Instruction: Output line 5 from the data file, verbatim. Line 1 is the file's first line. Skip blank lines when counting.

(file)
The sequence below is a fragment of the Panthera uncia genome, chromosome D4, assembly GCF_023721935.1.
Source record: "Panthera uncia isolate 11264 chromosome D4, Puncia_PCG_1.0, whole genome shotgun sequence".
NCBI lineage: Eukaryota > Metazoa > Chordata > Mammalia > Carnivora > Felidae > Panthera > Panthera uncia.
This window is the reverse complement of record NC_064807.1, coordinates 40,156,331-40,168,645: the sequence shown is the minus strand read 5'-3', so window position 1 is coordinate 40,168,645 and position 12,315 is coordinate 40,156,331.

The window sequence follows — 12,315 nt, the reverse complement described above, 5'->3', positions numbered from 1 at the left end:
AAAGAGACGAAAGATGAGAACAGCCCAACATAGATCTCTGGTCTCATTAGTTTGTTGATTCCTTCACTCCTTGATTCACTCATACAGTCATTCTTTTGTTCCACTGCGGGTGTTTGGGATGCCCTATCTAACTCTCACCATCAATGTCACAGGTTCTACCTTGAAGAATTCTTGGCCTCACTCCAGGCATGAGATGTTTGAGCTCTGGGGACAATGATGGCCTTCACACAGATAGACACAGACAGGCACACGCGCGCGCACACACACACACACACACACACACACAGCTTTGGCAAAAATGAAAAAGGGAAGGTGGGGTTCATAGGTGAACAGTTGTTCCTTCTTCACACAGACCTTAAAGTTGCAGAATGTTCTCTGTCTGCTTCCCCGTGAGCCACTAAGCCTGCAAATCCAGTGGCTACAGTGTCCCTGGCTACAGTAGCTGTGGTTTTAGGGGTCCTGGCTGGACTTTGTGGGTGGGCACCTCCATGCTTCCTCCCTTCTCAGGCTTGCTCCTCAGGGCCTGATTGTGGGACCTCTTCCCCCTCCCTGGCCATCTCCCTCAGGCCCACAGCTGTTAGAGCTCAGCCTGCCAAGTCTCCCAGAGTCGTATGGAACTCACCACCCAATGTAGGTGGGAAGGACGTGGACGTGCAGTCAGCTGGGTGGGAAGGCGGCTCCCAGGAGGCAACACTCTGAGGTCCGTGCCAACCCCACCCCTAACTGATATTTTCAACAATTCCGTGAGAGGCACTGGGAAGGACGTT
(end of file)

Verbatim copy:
The window sequence follows — 12,315 nt, the reverse complement described above, 5'->3', positions numbered from 1 at the left end: